8. EMERALDS: What women do not love emerald jewelry! Probably one of the most popular and sought after of all gemstones, besides diamonds. Emeralds are known for their beautiful green color and durability – since they measure around 8.0 on the Mohs scale. They are part of the beryl family, like aquamarines, but are much more expensive. They also tend to be more expensive than sapphires and rubies. Emeralds can sometimes be brittle because they have internal fissures. It is important to consider this and check your emerald quality before purchasing it. Emeralds also happen to be the birthstone for the May born. Before buying emerald jewelry, learn more about them by clicking here.
9. DIAMONDS: What more can we say about the queen of all gemstones, the diamond? Women love them unequivocally. They’re the most desirable gemstones and a ‘girl’s best friend’ as Marylin Monroe crooned over six decades ago. Diamonds are a form of carbon and the hardest naturally occurring substance on earth. The ideal diamond is colorless, flawless, and clear. The presence of certain inclusions can cause variations in price and desirability. If you’re looking to purchase a diamond, check out the 4cs – cut, color, clarity, and carat, and always make sure you get what you’re paying for. Another fact is that diamonds are naturally formed and mined, but there are also lab-grown diamonds that cost considerably lesser than the former. However, a few of the naturally formed colored diamonds, in red, blue, pink, orange, green, and purple, are extremely rare and only a handful in the entire world. They are obnoxiously expensive and, understandably, only selectively available. Nevertheless, one can get lab-grown colored diamonds at a much more affordable price. Know this beloved gemstone, which is also the April birthstone, better, by clicking here.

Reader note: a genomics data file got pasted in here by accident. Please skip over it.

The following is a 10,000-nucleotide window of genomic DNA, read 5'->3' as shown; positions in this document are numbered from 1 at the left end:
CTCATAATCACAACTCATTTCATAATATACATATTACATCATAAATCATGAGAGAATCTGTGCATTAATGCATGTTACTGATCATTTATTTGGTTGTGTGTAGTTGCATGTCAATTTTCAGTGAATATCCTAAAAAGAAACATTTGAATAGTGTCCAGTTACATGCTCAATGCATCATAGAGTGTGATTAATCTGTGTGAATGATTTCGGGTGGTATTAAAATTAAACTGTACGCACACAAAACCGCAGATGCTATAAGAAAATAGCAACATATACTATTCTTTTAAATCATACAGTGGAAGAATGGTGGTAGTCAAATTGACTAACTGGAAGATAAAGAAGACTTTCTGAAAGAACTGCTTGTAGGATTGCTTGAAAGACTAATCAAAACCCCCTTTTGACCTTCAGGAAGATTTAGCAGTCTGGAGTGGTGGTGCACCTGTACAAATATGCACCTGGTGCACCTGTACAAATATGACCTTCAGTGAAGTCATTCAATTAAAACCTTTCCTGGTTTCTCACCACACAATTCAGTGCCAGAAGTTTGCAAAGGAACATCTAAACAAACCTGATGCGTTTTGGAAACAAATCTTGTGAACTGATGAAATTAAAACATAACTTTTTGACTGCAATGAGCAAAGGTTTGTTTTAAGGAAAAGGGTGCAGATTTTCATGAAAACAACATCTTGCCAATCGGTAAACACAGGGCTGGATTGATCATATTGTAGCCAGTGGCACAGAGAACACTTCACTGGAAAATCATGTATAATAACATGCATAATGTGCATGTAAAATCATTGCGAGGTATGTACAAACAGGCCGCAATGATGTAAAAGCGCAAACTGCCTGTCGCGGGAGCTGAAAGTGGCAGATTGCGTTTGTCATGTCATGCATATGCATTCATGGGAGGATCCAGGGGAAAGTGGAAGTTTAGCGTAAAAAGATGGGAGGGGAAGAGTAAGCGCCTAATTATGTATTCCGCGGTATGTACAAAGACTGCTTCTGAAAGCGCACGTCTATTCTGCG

10. TOPAZ: Everyone loves a topaz. Not only is it affordable and durable (8.0 on Mohs), but it also comes naturally in myriad colors and shapes, making it so versatile. Blue, pink, yellow, orange, green, and brown is some popular topaz varieties to opt for. It is interesting to note that topaz prices vary greatly. The colorless ones cost as much as fashion jewelry, while the rarer shades like lilac can set you back by over $600 per carat. Topaz is one of the traditional birthstones for those born in December, though people wear it regardless. Know the stone better by clicking here.
11. OPAL: This delicate and opaque gemstone comes in various colors – fire opals are orange-hued and more expensive. Still, the most commonly used gems are white opals. They have a milky white shade with rainbow colors reflecting off the surface. It rates around 4.5 to 6.5 on the Mohs scale, so any jewelry you buy needs to be held in place by a secure setting to ensure minimal wear and tear. Both opal and tourmaline are the official birthstones of October. Learn more about opal, also known as the gems of luck, by clicking here.
What are Precious and Semi-Precious Gemstones?
In a world where every gemstone has its own unique story and natural beauty, how does one distinguish between precious and semi-precious gemstones? Only four gemstones are classified under fully precious – rubies, emeralds, sapphires, and, of course, diamonds. All other gemstones are considered semi-precious. The categorization can sometimes be quite complex and confusing. For instance, emeralds and aquamarines are both from the beryl family. However, one is precious, and the other is semi-precious. You ask, how? Well, the classification stems from the rarity difference and the gemstone value. Then again, while pearls are rare and are sometimes incredibly expensive, they still fall under the broad category of semi-precious stones. Then there are other stones, such as amethysts which have become so affordable over the last century. These often find a place in fine jewelry lines, despite being touted as semi-precious.